3.3 Behavior Traits of Successful Negotiators
Information about the counterpart him or herself can also be gathered by asking open ended questions designed to evaluate their perspective behavioral style approach to a challenge or their own depth of knowledge on the topic. If however you are choosing the path the principled negotiation and seeking to develop trust, work toward a long term relationship and maximize the value of the agreement for all involved demonstration of empathy will be an important behavior. That your counterpart is striving for a win,lose outcome and is not interested in a collaborative approach, then you must develop a set of objective criteria by which to judge the agreement.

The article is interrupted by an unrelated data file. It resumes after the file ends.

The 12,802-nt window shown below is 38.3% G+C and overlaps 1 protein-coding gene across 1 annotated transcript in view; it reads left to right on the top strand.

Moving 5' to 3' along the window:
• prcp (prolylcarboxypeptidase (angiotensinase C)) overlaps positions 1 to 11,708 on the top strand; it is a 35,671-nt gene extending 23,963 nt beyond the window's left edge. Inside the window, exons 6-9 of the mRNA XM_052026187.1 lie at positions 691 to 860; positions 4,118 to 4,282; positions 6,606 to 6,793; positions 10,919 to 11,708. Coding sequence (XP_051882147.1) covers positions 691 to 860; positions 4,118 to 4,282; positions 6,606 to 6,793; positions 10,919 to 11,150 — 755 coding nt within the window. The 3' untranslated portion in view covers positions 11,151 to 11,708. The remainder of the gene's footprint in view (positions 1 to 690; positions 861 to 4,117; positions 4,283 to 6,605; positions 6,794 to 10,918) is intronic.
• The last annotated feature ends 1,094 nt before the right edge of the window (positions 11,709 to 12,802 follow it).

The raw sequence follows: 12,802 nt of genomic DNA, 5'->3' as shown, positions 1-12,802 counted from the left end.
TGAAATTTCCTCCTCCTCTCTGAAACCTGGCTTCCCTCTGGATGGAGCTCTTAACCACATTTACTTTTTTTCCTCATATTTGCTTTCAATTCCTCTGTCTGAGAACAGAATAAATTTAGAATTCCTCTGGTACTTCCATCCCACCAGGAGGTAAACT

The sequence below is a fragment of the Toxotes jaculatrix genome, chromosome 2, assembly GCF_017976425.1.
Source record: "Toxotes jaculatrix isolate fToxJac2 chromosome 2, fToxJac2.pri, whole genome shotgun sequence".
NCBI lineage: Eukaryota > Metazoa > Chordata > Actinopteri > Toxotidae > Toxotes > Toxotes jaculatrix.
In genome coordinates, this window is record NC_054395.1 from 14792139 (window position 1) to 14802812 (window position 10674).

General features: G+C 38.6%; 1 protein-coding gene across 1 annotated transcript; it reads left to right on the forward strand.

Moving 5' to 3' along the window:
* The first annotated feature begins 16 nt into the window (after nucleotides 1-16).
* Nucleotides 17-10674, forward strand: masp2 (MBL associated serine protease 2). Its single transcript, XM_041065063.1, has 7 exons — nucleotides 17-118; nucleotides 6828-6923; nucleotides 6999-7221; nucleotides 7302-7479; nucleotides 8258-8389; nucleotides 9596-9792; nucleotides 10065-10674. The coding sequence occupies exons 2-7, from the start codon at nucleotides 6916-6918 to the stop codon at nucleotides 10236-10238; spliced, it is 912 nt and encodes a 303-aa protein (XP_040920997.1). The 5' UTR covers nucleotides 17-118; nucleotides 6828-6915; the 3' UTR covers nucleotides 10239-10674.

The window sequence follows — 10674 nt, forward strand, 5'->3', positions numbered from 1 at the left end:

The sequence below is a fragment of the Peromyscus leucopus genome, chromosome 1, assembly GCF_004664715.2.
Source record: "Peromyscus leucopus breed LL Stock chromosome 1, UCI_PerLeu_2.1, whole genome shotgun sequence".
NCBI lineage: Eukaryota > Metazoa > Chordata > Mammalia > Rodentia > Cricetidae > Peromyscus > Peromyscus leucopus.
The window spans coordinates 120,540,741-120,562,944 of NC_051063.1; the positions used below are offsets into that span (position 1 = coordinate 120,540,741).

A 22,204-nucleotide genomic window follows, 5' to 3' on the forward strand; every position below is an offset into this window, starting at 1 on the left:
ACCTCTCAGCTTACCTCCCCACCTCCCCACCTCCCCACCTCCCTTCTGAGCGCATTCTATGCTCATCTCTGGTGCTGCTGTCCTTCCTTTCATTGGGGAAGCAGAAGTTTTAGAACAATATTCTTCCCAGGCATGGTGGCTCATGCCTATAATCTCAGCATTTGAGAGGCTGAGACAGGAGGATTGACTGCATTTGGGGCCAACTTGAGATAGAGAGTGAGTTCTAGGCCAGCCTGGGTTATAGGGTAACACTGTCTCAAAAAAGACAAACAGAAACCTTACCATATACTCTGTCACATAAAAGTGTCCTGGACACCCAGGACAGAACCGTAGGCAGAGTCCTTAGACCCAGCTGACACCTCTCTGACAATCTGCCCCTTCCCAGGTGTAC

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While certain traits are common amongst successful negotiators, certain behaviors are also common. Some of the most common behaviors are listening, questioning, empathizing, and planning. The best negotiators are great listeners. Sometimes better than you would like. It may seem that negotiation is more about your speaking ability than your listening ability but that just isn’t the case. A great negotiator listens to all that you communicate. With and and without words in order to better understand you. What motivates you, what your weaknesses are, and what really matters to you. Of course, you should be doing this as well. Great negotiators listen without planning the next thing. You’ll say when they stop talking. Good listeners use attending behaviour such as eye contact, nodding, smiling, and reacting to what the speaker is saying to demonstrate their engagement. They also paraphrase what the speaker said to check understanding, to demonstrate that they were listening, and to gain agreement on points made. Good listeners are also typically good questioners. You must develop great questioning skills to be a good negotiator. Asking questions, many questions is the bedrock of effective negotiating skills. Negotiators ask questions to gather information about potential points of value to understand what holds to most value for their counterpart, to clarify misconceptions or to understand a point of view or the counterparts intent. You might also ask questions to determine your counterpart’s approach to the negotiation or to engage him or her. If they have put up a wall or sometimes bring a conversation back to a point when it has veered from the issue at hand. Questions can also be used to share information or facts in a nonconfrontational manner. Or to build rapport with your counterpart. Asking high quality questions with a specific purpose will result in much more productive dialogue. Should you expect to come up with great questions on the spot or as a result of what the counterpart just said? Certainly not. You need to plan them. The actual sentences that you speak may be modified or developed on the spot but you should be prepared before any telephone call or meeting with your counterpart to ask the relevant questions. Certainly the first step is to do your research. Read the company annual report. Talk to others who have done or do business with the organization. Look up the key players on LinkedIn and Google. Search press releases and study the company web site. Look for changes in their business plans, organizational structure, or leadership. Learn about partnership agreements, product launches or discontinuations, major clients, office locations and major issues in their market or their client’s markets. Any and all of these subjects could reveal an opportunity to add value. This research will also provide you with material upon which to base opening conversations and topics about which to develop questions. The next step is to plan. For each interaction, determine a goal and develop your plan. Your questioning should be carefully planned before you meet each time. You will be asking questions, lots of questions. Your counterpart should be talking much more than you, asking questions is the single best means of gaining information from your counterpart’s perspective. The more your counterpart is talking and answering your questions, the more opportunities you have to understand what has value from your client’s perspective. There are a variety of question types, each with a specific intent or purpose. You’re probably familiar with the concept of open and close questions. Closed ended questions are used to initiate conversation to gain concession or committment or to confirm deal point. Open ended questions are used for a wide variety of purposes which mostly can be categorized as information seeking. Seeking to reveal. Or influence a person’s perspective or attitude. The most basic open ended question seeks information on a specific topic but doesn’t specify which aspect or in which form. Open ended questions can also be used to expand the scope of a conversation or delve deeper into a particular aspect of the topic. Information about the counterpart him or herself can also be gathered by asking open ended questions designed to evaluate their perspective behavioral style approach to a challenge or their own depth of knowledge on the topic. Open ended questions can also be used to redirect conversation,bring it back when it has gone off track. Demonstrate one’s own knowledge as well as well to build rapport. There should be an agenda for each meeting, whether the meeting is by telephone, over the internet, or in person. That agenda should be based on a goal for the meeting, which will guide your questioning. I spoke before about gathering information. It is wise to do a fair amount of research regarding your counterpart, his or her organization, and the product or service to be negotiated. This research should guide your plan for the meeting and therefore the questions to be asked. In the early stages of your negotiation, your questions will be more broad based and designed to learn more about your counterparts or counterpart. His or her organization and the topic at hand. The type of questions you ask and the style that you ask them can be used as a means of developing trust. Showing concern for your counterpart’s issues and challenges will help you to develop trust and understand just how much value some of these issues represent to their organization. Timing will also be a consideration in your question plan as you consider your counterpart’s needs and feelings. Sometimes you can gain momentum in the direction of agreement by asking permission to ask a question. It is difficult to refuse to answer a question, when asked first if you are willing to answer it. Of course, critical to asking questions is your comfort with silence. Once you have asked the question, stop talking. Do not feel compelled to fill the silence with justifications or clarifications. Your counterpart will let you know if they’re necessary. Prepare for your face-to-face meeting by determining your goal for the meeting. Planning your questions and flow of topics. Start with the broadest scope questions and move to questions with a narrower focus as the conversation progresses. Approach the conversation in a manner that suits the interactive style of your counterpart. Most importantly, once you ask a question, stop talking and listening. While you’re listening, take notes. Not word for word, but the critical pieces. Some responses and information may not seem relevant in the moment, but later might prove to be quite important. When you meet face to face, also be aware of body language. Try to gain an understanding of your counterpart’s thoughts. Watch facial expressions, gestures, mannerisms, distractions, and reactions. These body language cues can sometimes tell you a lot. Assume nothing. Ask questions great negotiators are empathetic towards their counterparts they try to understand all of the issues needs and concerns from the perspective of the counterpart a great negotiator strives to understand the perspective of the counterpart in terms of their role in the organization. The significance of this negotiation in terms of their career, the expectations and limitations that have been applied by the upper management. And which components of the agreement are important, and may even be emotionally charged? The ability to demonstrate this empathy comes from the advanced research and the high quality questions and trust-developing behaviors that have gone before. This demonstration of empathy also dramatically enhances conversations that explore new options and combinations of options. When your counterparts believe you see the issue, from their point of view, they’re more like to listen to your suggestions and proposals. Empathy is typically not a behavior that is thought of as an important behavior, in negotiation. In fact, if your approach is to be for a win-lose agreement,or a hard bargain that it isnt important. If however you are choosing the path the principled negotiation and seeking to develop trust, work toward a long term relationship and maximize the value of the agreement for all involved demonstration of empathy will be an important behavior. Top negotiators always enter a negotiation with a plan. This plan does tend to change quite a bit as the negotiation progresses, but a good negotiator always acts and speaks based on the current plan. I will speak in the next module about framework agreement combatness. Which are an important part of the plan. But there is much more to it. You should plan your timing. Plan your questions. Plan your agenda. Plan the location and the seating arrangements. Plan how you might stall your responses or establish rapport. Plan how you will react to any anticipated emotional outburst or other negotiation tactics and plan how you will protect and enhance your power. In this lecture, I discuss some important traits of successful negotiators as well as their beneficial behaviors. Great negotiators are confident and display great self-discipline. They are also assertive but not aggressive. Patient, curious, creative, and comfortable with analytical reasoning. Behaviors common to great negotiators are deep listening. Planned quality questioning. Empathy and careful planning. Great negotiators also know that there is no correlation between the amount that they speak and the resulted value of the agreement. There is a higher correlation between the quality of their listening and questioning skills to the overall value of the agreement. Then between their speaking skills and the overall value. It is likely that you have a preferred style of interacting with others, and therefore negotiation. You need to acknowledge it and be aware that it may not always be the best approach for every negotiation in which you engage. We each have a tendency to exhibit a certain behavior pattern in negotiation. What we need to be willing to tailor it a little differently. In order to effectively negotiate with certain counterparts, each counterpart will be different and you will need to tailor your approach to the style and personality of that person. To do that, you will need to get to know your counterpart and do your best to access his or her preferred approach to a negotiation. So, what if you’re counterpart doesnt approach negotiations as a win,win endeavor, or you use a principled approach? This may well be tha case and the answer is somewhat situation dependant. However, there are a few things to keep in mind. First, you may be able to encourage the other person to adopt a principled negotiation style by modeling appropriate behaviors. Do not immediately change your approach if your counterpart’s initial approach is negative, hostile or aggressive. Stay on the high road. Being professional and polite, asking questions and ignoring hostile statements and actions at least initially. Be insistent that the conversation focus on interests not positions, and be clear that your goal is to maximize the benefits for both parties. Also, if it is clear that your counterpart sees only a single pie to be divided. That your counterpart is striving for a win,lose outcome and is not interested in a collaborative approach, then you must develop a set of objective criteria by which to judge the agreement. Change the focus of the conversation to how you will determine if the agreement is sound in the interest of both parties. Such a conversation takes the focus off of positions and turns it to interests and outcomes. Stark and Flaherty offer a list of 100 tactics and the best response to them in their book, The Only Negotiating Guide You’ll Ever Need. If you’re struggling with a particularly difficult counterpart. I encourage you to consult this book and develop a planned response to your counterpart’s tactics. This module focused on the people, on both sides of a negotiation and some of their most beneficial traits and behaviors. It is worth your time to reflect introspectively about your own approach to negotiation. And how you can further develop it to your advantage. Also consider reviewing some of the additional resources for this module. Take time also to review the videos and the interview to follow.